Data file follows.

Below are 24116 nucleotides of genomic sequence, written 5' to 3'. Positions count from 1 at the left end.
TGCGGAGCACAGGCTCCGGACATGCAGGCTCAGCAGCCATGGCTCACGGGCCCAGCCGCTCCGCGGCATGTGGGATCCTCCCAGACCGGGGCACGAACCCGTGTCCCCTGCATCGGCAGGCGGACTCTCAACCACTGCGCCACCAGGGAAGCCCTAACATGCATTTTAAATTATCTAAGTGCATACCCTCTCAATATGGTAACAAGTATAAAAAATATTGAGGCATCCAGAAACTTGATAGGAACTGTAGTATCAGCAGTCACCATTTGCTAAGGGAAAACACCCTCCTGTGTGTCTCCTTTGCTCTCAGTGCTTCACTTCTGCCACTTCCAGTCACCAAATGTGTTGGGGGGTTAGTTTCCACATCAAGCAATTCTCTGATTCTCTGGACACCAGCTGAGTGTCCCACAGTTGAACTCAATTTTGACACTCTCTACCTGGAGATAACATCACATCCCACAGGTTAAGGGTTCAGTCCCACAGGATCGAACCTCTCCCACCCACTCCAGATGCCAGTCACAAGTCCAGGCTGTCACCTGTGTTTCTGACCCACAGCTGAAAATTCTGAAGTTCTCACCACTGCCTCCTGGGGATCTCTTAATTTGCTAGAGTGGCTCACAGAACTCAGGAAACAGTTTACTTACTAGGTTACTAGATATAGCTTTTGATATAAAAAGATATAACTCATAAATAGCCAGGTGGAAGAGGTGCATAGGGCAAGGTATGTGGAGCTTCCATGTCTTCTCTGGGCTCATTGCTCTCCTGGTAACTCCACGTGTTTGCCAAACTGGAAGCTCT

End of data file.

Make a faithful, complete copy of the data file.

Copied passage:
Below are 24116 nucleotides of genomic sequence, written 5' to 3'. Positions count from 1 at the left end.
TGCGGAGCACAGGCTCCGGACATGCAGGCTCAGCAGCCATGGCTCACGGGCCCAGCCGCTCCGCGGCATGTGGGATCCTCCCAGACCGGGGCACGAACCCGTGTCCCCTGCATCGGCAGGCGGACTCTCAACCACTGCGCCACCAGGGAAGCCCTAACATGCATTTTAAATTATCTAAGTGCATACCCTCTCAATATGGTAACAAGTATAAAAAATATTGAGGCATCCAGAAACTTGATAGGAACTGTAGTATCAGCAGTCACCATTTGCTAAGGGAAAACACCCTCCTGTGTGTCTCCTTTGCTCTCAGTGCTTCACTTCTGCCACTTCCAGTCACCAAATGTGTTGGGGGGTTAGTTTCCACATCAAGCAATTCTCTGATTCTCTGGACACCAGCTGAGTGTCCCACAGTTGAACTCAATTTTGACACTCTCTACCTGGAGATAACATCACATCCCACAGGTTAAGGGTTCAGTCCCACAGGATCGAACCTCTCCCACCCACTCCAGATGCCAGTCACAAGTCCAGGCTGTCACCTGTGTTTCTGACCCACAGCTGAAAATTCTGAAGTTCTCACCACTGCCTCCTGGGGATCTCTTAATTTGCTAGAGTGGCTCACAGAACTCAGGAAACAGTTTACTTACTAGGTTACTAGATATAGCTTTTGATATAAAAAGATATAACTCATAAATAGCCAGGTGGAAGAGGTGCATAGGGCAAGGTATGTGGAGCTTCCATGTCTTCTCTGGGCTCATTGCTCTCCTGGTAACTCCACGTGTTTGCCAAACTGGAAGCTCT